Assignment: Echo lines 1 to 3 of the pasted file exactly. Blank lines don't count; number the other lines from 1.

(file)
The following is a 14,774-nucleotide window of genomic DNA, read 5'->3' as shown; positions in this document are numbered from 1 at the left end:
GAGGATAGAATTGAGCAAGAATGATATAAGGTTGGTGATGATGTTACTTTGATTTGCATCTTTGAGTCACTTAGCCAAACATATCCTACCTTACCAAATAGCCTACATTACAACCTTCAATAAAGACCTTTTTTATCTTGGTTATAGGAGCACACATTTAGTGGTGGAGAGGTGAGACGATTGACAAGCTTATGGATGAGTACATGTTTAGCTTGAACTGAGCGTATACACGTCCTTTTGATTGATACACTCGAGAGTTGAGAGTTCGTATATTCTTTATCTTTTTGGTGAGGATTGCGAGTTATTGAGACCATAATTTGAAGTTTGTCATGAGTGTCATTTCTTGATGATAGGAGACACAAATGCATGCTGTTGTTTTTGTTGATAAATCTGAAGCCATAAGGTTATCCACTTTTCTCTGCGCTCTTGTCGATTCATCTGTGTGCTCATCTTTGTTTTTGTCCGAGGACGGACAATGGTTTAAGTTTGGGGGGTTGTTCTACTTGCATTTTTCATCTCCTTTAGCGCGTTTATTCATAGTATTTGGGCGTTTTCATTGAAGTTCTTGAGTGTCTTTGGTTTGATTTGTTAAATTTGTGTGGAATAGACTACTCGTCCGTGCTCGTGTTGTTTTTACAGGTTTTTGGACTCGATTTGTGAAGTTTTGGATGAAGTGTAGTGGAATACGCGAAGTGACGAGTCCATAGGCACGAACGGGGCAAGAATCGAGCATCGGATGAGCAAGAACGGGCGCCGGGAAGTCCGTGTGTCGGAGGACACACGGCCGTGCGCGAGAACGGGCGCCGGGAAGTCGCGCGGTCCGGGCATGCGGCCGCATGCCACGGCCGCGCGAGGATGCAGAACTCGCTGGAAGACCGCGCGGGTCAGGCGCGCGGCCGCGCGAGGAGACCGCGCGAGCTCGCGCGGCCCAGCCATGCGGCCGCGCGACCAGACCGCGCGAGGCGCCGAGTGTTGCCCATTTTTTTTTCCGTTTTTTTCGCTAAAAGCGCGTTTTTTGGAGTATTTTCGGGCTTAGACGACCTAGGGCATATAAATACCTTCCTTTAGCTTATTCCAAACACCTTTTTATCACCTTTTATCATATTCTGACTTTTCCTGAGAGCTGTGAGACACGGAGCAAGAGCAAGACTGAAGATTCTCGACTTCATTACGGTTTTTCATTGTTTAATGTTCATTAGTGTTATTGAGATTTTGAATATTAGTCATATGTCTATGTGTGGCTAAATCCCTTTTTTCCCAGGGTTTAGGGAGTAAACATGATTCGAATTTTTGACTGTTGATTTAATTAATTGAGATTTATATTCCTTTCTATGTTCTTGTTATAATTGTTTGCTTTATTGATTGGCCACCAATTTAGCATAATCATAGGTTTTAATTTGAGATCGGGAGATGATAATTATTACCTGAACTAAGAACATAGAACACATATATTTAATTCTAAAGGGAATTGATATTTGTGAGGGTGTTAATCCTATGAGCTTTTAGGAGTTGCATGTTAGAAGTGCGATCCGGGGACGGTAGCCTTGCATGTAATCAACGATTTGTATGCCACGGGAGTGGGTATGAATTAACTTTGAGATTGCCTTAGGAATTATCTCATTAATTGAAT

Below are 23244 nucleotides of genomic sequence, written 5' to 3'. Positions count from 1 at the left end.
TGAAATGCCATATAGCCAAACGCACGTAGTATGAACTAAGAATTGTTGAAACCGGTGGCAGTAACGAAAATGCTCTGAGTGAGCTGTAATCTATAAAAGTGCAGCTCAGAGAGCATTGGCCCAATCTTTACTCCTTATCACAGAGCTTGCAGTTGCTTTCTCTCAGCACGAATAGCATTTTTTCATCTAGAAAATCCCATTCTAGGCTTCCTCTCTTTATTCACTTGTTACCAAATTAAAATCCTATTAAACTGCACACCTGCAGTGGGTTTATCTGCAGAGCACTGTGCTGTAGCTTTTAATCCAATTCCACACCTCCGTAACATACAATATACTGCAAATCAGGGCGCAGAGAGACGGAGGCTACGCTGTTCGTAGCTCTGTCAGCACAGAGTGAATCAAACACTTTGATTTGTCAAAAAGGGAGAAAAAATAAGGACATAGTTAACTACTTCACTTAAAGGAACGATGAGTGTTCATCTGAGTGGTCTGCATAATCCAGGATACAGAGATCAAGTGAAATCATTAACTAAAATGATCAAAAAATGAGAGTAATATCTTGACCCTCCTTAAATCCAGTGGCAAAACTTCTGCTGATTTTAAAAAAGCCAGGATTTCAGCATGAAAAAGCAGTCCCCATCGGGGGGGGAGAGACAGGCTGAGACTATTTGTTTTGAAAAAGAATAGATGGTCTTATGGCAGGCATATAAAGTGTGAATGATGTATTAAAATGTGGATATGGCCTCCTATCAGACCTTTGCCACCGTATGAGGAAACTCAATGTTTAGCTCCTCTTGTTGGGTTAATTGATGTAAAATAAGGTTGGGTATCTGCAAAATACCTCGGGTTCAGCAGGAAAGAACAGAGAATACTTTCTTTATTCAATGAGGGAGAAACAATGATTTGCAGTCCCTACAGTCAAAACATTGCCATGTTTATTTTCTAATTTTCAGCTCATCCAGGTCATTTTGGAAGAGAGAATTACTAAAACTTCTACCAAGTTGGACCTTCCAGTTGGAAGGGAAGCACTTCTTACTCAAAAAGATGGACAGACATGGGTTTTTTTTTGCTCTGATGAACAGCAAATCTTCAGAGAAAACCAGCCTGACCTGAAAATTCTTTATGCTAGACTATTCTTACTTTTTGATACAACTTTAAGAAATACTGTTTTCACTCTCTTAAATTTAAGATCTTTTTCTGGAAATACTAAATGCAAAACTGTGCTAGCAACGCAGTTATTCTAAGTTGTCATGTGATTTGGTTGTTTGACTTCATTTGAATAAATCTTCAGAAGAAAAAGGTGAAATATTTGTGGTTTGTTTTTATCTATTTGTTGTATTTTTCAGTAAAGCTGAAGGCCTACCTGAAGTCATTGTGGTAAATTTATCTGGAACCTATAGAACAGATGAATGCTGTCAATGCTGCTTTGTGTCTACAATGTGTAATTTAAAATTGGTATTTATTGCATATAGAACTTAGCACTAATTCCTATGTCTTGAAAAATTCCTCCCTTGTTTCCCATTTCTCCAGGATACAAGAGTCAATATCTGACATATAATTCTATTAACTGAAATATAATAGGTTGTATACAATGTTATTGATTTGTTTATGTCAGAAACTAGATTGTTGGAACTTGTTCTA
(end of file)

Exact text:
The following is a 14,774-nucleotide window of genomic DNA, read 5'->3' as shown; positions in this document are numbered from 1 at the left end:
GAGGATAGAATTGAGCAAGAATGATATAAGGTTGGTGATGATGTTACTTTGATTTGCATCTTTGAGTCACTTAGCCAAACATATCCTACCTTACCAAATAGCCTACATTACAACCTTCAATAAAGACCTTTTTTATCTTGGTTATAGGAGCACACATTTAGTGGTGGAGAGGTGAGACGATTGACAAGCTTATGGATGAGTACATGTTTAGCTTGAACTGAGCGTATACACGTCCTTTTGATTGATACACTCGAGAGTTGAGAGTTCGTATATTCTTTATCTTTTTGGTGAGGATTGCGAGTTATTGAGACCATAATTTGAAGTTTGTCATGAGTGTCATTTCTTGATGATAGGAGACACAAATGCATGCTGTTGTTTTTGTTGATAAATCTGAAGCCATAAGGTTATCCACTTTTCTCTGCGCTCTTGTCGATTCATCTGTGTGCTCATCTTTGTTTTTGTCCGAGGACGGACAATGGTTTAAGTTTGGGGGGTTGTTCTACTTGCATTTTTCATCTCCTTTAGCGCGTTTATTCATAGTATTTGGGCGTTTTCATTGAAGTTCTTGAGTGTCTTTGGTTTGATTTGTTAAATTTGTGTGGAATAGACTACTCGTCCGTGCTCGTGTTGTTTTTACAGGTTTTTGGACTCGATTTGTGAAGTTTTGGATGAAGTGTAGTGGAATACGCGAAGTGACGAGTCCATAGGCACGAACGGGGCAAGAATCGAGCATCGGATGAGCAAGAACGGGCGCCGGGAAGTCCGTGTGTCGGAGGACACACGGCCGTGCGCGAGAACGGGCGCCGGGAAGTCGCGCGGTCCGGGCATGCGGCCGCATGCCACGGCCGCGCGAGGATGCAGAACTCGCTGGAAGACCGCGCGGGTCAGGCGCGCGGCCGCGCGAGGAGACCGCGCGAGCTCGCGCGGCCCAGCCATGCGGCCGCGCGACCAGACCGCGCGAGGCGCCGAGTGTTGCCCATTTTTTTTTCCGTTTTTTTCGCTAAAAGCGCGTTTTTTGGAGTATTTTCGGGCTTAGACGACCTAGGGCATATAAATACCTTCCTTTAGCTTATTCCAAACACCTTTTTATCACCTTTTATCATATTCTGACTTTTCCTGAGAGCTGTGAGACACGGAGCAAGAGCAAGACTGAAGATTCTCGACTTCATTACGGTTTTTCATTGTTTAATGTTCATTAGTGTTATTGAGATTTTGAATATTAGTCATATGTCTATGTGTGGCTAAATCCCTTTTTTCCCAGGGTTTAGGGAGTAAACATGATTCGAATTTTTGACTGTTGATTTAATTAATTGAGATTTATATTCCTTTCTATGTTCTTGTTATAATTGTTTGCTTTATTGATTGGCCACCAATTTAGCATAATCATAGGTTTTAATTTGAGATCGGGAGATGATAATTATTACCTGAACTAAGAACATAGAACACATATATTTAATTCTAAAGGGAATTGATATTTGTGAGGGTGTTAATCCTATGAGCTTTTAGGAGTTGCATGTTAGAAGTGCGATCCGGGGACGGTAGCCTTGCATGTAATCAACGATTTGTATGCCACGGGAGTGGGTATGAATTAACTTTGAGATTGCCTTAGGAATTATCTCATTAATTGAAT

Below are 23244 nucleotides of genomic sequence, written 5' to 3'. Positions count from 1 at the left end.